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تاريخ التسجيل : 21/03/2016

مُساهمةموضوع: حل واجب be322 -tma   الجمعة يوليو 29, 2016 7:41 pm

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RunKeeper: Combining a Passion for Running and Technology to Build an Incredibly Successful Business

Web: www.runkeeper.com
Introduction
In early 2008, Jason Jacobs was actively looking for a business idea to pursue. Anticipating the need for start-up funds, he lived like a bootstrap entrepreneur, even though he had a good job. He was trying to save at least two years of living expenses to support himself when he settled on a business to start.
Trying to settle on a business idea was frustrating for Jacobs. He looked at clean tech, enterprise software, and several other alternatives, but nothing resonated. He got so frustrated that he started training for a marathon as a way to clear his head. While training for the marathon he tried several of the devices that were available at the time to time and track practice runs, including GPS-enabled watches and the Nike iPod device. Although the devices worked, he found preparing for the marathon to be a fragmented experience. Different devices offered different features, but none tied the whole experience of training and running together. Jacobs had his business idea.
He would create a company that would combine his passions for running and technology, and build a Web based platform that would allow runners to integrate the hardware devices they were running with a Web-based platform that would provide them analytics, coaching, running-related tips, and social support. In this sense, Jacobs's business idea created a "turnkey" operation for runners interested in tracking their progress.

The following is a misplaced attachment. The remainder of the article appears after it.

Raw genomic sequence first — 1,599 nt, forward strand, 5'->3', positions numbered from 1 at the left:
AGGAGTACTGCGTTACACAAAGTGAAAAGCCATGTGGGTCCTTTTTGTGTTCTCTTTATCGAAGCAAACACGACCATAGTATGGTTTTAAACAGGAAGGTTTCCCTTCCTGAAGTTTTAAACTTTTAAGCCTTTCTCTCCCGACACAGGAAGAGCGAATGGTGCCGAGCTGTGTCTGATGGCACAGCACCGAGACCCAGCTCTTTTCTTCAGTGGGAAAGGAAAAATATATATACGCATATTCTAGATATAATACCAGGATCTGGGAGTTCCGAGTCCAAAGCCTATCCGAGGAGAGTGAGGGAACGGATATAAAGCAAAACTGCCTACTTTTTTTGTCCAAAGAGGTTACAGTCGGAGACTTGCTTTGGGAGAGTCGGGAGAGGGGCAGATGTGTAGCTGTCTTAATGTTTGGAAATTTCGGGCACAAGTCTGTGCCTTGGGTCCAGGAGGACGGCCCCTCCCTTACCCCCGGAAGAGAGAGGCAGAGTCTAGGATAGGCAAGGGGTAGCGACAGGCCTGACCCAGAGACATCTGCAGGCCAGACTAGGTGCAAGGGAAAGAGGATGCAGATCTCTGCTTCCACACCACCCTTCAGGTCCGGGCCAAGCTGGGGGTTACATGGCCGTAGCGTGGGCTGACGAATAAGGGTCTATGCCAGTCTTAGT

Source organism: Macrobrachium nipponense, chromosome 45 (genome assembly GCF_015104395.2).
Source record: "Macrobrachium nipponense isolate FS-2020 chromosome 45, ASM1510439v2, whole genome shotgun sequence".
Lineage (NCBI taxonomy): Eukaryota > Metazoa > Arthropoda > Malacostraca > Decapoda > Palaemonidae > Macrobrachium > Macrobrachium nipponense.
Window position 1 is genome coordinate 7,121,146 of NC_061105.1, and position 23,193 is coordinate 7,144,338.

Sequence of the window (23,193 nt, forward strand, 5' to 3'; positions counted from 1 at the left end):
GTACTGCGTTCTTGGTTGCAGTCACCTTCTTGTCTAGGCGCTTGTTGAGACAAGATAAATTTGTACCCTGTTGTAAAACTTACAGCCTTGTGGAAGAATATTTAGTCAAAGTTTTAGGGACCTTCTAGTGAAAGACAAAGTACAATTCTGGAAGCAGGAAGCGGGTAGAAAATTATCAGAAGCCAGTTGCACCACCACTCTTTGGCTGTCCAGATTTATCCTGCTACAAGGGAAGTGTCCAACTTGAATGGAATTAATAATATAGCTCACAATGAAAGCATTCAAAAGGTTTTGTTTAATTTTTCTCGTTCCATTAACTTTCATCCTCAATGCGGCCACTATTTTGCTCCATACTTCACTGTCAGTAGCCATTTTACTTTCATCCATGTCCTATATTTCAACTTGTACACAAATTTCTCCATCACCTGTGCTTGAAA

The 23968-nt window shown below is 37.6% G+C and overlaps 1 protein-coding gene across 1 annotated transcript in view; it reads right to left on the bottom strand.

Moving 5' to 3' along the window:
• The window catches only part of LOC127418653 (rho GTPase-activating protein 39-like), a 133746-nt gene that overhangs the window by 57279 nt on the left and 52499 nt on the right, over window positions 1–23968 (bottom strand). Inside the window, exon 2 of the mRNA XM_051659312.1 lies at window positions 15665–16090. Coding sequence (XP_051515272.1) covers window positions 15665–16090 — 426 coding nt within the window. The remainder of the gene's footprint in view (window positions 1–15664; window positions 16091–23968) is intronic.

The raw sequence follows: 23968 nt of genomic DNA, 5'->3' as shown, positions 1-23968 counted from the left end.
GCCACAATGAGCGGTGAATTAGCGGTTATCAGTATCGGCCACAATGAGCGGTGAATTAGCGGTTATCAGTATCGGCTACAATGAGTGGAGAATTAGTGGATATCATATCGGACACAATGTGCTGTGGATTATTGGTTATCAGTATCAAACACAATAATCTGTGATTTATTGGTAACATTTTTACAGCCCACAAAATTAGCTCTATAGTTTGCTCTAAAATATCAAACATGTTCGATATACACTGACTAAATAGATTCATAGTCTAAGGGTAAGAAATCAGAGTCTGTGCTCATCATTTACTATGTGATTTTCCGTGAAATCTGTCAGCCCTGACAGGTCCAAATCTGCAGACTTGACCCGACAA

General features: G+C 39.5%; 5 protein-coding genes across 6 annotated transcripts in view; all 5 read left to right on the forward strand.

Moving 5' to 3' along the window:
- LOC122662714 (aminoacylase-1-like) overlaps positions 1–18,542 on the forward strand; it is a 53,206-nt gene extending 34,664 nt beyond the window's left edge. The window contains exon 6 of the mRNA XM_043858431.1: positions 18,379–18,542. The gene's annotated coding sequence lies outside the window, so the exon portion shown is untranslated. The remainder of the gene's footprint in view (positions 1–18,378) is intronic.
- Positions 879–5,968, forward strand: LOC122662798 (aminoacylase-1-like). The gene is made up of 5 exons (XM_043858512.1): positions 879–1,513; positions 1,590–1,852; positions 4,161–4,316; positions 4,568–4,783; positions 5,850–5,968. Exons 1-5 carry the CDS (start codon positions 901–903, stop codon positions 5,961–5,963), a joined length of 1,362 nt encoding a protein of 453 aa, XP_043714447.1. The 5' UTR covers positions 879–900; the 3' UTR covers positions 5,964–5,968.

Getting Started
After a brief period of indecision, Jacobs quit his job to focus on his business idea full-time. He started asking around about people who might help him get started. He was introduced to some traditional Web site developers, who wanted $50,000 to $75,000 to build the site and functionality he envisioned. Although Jacobs had a tidy sum of money tucked away, these suggested fees were just too high. He met three guys who were willing to moonlight to help him get his project off the ground at a much lower cost. He didn't bite, thinking that if he was going to commit full-time he didn't want to hitch his wagon to people who were only in it part-time. He then became acquainted with a two-man development shop that listened to his idea and asked him if he'd thought about building an iPhone app. That thought had never occurred to Jacobs, but sounded like a great idea. The iPhone app store was set to debut on July 12, 2008, in just a few months, and the two developers had just received a development license from Apple. They hadn't built an app yet but were eager to try, and offered Jacobs a deal if he could pay for their first development effort. Jacobs knew he could go back to the three moonlighters to get the Web site side of the business built. So in Jacobs's mind, the business that was taking shape was to build an iPhone app, with the help of the two developers, that would time and track a runner's runs, along with a Web-based platform, built by the three moonlighters, that would take data from the app and provide runners analytics, coaching, social support, etc., regarding their most recent runs and their entire running programs.
Jacobs now had a six-person team-himself, the two-man development shop, and the three moonlighters working on his business idea. The six held weekly meetings during the development process, and it worked well.
Both sides delivered on time, and the system was put together and was ready to go for the launch of the iPhone app store.
Doubters, Good Press, and Execution Intelligence
When Jacobs talked to others about what his team was building, there were plenty of doubters. The biggest source of skepticism focused on whether people would actually run with their iPhone. To Jacobs this was a no brainer. The iPod was a perfect analog. Just two versions earlier, the iPod was nearly as big as the iPhone, and people ran with their iPods.